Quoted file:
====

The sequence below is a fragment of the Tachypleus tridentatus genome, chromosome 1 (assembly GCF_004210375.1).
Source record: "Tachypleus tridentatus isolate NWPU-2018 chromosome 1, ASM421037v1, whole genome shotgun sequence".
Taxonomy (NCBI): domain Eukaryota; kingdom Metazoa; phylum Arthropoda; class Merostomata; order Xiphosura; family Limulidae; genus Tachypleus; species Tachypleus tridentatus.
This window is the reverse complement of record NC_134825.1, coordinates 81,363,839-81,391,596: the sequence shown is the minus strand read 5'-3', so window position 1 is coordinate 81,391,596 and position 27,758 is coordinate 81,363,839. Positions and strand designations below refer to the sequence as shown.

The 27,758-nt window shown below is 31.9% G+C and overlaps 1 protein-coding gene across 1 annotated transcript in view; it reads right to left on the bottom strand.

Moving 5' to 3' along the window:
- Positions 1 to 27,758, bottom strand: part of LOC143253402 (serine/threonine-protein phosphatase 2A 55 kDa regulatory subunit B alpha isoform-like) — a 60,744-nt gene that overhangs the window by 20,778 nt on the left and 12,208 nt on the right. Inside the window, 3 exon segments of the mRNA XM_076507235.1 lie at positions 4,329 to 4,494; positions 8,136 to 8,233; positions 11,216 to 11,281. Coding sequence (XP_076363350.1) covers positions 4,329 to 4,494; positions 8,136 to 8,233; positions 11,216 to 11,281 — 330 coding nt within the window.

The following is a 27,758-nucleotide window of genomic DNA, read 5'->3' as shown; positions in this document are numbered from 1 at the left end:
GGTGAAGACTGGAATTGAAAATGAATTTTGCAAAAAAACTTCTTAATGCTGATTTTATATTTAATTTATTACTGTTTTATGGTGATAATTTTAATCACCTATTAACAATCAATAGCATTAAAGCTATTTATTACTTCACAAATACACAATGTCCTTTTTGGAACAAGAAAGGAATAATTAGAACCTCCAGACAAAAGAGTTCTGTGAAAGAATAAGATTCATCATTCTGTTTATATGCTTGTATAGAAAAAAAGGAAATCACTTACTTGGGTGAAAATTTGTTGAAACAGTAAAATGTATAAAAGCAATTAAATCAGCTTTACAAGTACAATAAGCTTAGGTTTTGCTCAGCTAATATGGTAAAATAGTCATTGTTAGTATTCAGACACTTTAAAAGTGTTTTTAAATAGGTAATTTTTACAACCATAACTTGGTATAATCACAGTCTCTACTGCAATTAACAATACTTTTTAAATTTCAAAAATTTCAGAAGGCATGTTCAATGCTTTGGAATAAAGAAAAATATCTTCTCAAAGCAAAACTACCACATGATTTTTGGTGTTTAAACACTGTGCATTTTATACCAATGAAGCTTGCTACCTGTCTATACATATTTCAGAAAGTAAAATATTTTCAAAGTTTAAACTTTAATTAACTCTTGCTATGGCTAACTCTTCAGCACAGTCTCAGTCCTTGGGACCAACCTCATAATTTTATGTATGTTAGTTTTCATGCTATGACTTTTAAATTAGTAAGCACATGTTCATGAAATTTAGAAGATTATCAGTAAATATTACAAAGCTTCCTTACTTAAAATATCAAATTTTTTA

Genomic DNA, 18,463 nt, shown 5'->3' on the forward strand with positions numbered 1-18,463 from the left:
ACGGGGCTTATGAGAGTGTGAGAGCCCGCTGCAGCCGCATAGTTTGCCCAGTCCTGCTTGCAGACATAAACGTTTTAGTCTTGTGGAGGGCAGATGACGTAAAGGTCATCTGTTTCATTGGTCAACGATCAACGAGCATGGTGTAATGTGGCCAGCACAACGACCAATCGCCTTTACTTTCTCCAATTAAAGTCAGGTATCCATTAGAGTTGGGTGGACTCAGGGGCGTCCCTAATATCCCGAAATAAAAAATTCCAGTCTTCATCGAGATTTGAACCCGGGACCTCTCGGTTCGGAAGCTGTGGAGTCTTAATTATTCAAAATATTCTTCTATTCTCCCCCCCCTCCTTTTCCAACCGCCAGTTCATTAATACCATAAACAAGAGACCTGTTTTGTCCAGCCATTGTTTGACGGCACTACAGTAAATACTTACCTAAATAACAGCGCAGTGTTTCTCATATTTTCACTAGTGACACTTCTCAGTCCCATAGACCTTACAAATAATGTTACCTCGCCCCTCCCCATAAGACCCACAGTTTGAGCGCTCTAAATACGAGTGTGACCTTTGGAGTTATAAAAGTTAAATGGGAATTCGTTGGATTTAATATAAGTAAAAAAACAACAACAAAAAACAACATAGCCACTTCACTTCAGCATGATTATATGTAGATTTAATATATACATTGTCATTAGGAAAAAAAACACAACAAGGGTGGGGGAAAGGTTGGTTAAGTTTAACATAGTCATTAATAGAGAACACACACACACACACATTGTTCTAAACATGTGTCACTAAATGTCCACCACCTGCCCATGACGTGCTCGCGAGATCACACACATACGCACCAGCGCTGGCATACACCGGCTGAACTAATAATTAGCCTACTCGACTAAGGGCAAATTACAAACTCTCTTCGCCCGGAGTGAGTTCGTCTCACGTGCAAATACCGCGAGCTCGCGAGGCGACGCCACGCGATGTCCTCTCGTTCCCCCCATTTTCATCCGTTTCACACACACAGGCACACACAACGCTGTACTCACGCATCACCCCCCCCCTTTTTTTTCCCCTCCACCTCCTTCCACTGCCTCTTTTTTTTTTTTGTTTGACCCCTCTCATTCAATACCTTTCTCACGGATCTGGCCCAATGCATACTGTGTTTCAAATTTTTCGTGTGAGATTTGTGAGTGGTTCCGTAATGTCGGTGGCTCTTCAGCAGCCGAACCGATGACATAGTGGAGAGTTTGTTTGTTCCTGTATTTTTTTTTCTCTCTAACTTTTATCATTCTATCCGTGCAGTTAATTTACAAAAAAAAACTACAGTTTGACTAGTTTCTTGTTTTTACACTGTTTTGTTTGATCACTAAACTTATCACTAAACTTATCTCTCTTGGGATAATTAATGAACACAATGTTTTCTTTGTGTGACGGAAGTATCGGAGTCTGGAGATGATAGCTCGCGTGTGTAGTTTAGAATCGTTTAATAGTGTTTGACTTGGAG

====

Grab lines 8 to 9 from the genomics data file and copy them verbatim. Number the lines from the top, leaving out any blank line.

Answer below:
The following is a 27,758-nucleotide window of genomic DNA, read 5'->3' as shown; positions in this document are numbered from 1 at the left end:
GGTGAAGACTGGAATTGAAAATGAATTTTGCAAAAAAACTTCTTAATGCTGATTTTATATTTAATTTATTACTGTTTTATGGTGATAATTTTAATCACCTATTAACAATCAATAGCATTAAAGCTATTTATTACTTCACAAATACACAATGTCCTTTTTGGAACAAGAAAGGAATAATTAGAACCTCCAGACAAAAGAGTTCTGTGAAAGAATAAGATTCATCATTCTGTTTATATGCTTGTATAGAAAAAAAGGAAATCACTTACTTGGGTGAAAATTTGTTGAAACAGTAAAATGTATAAAAGCAATTAAATCAGCTTTACAAGTACAATAAGCTTAGGTTTTGCTCAGCTAATATGGTAAAATAGTCATTGTTAGTATTCAGACACTTTAAAAGTGTTTTTAAATAGGTAATTTTTACAACCATAACTTGGTATAATCACAGTCTCTACTGCAATTAACAATACTTTTTAAATTTCAAAAATTTCAGAAGGCATGTTCAATGCTTTGGAATAAAGAAAAATATCTTCTCAAAGCAAAACTACCACATGATTTTTGGTGTTTAAACACTGTGCATTTTATACCAATGAAGCTTGCTACCTGTCTATACATATTTCAGAAAGTAAAATATTTTCAAAGTTTAAACTTTAATTAACTCTTGCTATGGCTAACTCTTCAGCACAGTCTCAGTCCTTGGGACCAACCTCATAATTTTATGTATGTTAGTTTTCATGCTATGACTTTTAAATTAGTAAGCACATGTTCATGAAATTTAGAAGATTATCAGTAAATATTACAAAGCTTCCTTACTTAAAATATCAAATTTTTTA